“Canada could have a high level of income inequality and appear more well-off than a country that has lower inequality rates,” Richardson said.
While the numbers may not show direct income inequality, several committee members voiced concerns about unequal access to education, training and employment.
It’s this discrepancy that MPs say could be behind the decline in standards of living — particularly among aboriginal and young people — Canadians say is being felt across the country.
The challenge, said Conservative MP Mark Adler, is that most of the areas in question are provincial responsibilities. While they’re partly funded by transfer payments, he said, the federal government has no way of ensuring the money is spent properly.
Still, said Conservative MP Shelly Glover, the government is working toward improved access to these areas by creating programs like the Canada Jobs Grant, a proposed federal-provincial-industry partnership that would train Canadians in skills in short supply in today’s job market.
When questioned on this initiative, Broadbent admitted that he wasn’t familiar with the proposal but cautioned job training must also be supported by the creation of more unionized jobs.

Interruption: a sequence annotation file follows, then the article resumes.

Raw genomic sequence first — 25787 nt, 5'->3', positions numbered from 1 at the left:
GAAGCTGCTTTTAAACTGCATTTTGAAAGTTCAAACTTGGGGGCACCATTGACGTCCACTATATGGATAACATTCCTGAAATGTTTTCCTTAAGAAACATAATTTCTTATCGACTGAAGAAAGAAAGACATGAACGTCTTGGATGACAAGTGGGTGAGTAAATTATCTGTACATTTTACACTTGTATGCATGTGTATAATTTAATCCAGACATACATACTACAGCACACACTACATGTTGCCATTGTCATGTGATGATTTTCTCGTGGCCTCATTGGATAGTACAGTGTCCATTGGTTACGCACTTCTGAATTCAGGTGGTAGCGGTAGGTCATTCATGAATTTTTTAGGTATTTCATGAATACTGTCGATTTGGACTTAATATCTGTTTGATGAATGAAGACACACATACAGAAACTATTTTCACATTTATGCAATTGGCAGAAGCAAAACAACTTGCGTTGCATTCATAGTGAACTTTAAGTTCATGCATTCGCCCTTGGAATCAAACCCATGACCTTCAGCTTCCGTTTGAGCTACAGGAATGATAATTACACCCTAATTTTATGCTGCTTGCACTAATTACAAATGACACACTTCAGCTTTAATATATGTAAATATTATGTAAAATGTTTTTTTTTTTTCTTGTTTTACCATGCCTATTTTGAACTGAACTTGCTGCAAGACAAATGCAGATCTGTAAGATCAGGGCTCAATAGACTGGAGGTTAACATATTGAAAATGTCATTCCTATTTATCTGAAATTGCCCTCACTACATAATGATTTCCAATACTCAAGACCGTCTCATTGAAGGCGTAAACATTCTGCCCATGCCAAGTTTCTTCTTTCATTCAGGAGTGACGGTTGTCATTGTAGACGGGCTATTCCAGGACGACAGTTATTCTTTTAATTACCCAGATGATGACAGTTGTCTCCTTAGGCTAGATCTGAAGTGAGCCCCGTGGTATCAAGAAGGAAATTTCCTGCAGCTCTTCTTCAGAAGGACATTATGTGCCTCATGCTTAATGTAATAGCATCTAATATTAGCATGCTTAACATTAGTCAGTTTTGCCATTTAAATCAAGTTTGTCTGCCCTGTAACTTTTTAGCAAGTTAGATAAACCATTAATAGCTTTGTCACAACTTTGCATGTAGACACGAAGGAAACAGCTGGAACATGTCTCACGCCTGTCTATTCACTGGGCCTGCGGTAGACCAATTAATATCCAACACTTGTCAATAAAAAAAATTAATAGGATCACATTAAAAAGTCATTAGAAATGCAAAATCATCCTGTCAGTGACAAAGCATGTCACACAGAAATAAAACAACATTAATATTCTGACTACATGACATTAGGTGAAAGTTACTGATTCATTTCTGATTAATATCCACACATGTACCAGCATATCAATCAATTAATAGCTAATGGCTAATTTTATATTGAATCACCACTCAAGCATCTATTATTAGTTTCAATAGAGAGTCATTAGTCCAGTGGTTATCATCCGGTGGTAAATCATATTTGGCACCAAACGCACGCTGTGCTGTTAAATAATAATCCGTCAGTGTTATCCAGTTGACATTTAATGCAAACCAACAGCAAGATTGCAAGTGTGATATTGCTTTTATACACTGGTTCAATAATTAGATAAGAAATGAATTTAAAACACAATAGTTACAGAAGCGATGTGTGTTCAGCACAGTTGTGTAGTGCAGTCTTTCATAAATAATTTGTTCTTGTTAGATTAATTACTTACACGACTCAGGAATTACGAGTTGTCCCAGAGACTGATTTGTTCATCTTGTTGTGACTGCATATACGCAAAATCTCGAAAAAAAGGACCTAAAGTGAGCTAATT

There’s no doubt that low-income people, especially children and their parents, are better off because of social unionism’s strong tradition in Canada. At all levels, unions take the lead in pressing for public policies such as decent minimum wages, fair labour practices and progressive public services that support families when they are in the labour force and when they are not.Read more
The Fraser Institute claims that the average Canadian family’s tax bill has soared by 1,787% since 1961.
While that’s a clear exaggeration that ignores inflation, what is astounding is that their numbers don’t even remotely hold up.Read more
Broadbent Institute releases new report: “Union Communities, Healthy Communities”
OTTAWA--The right-wing’s regressive anti-union rhetoric and U.S. styled attacks on the labour movement threatens Canada’s prosperity, says a new report by the Broadbent Institute. The report, Union Communities, Healthy Communities debunks the conservative movement’s attacks on labour and makes the case that unions are vital to stable economic growth.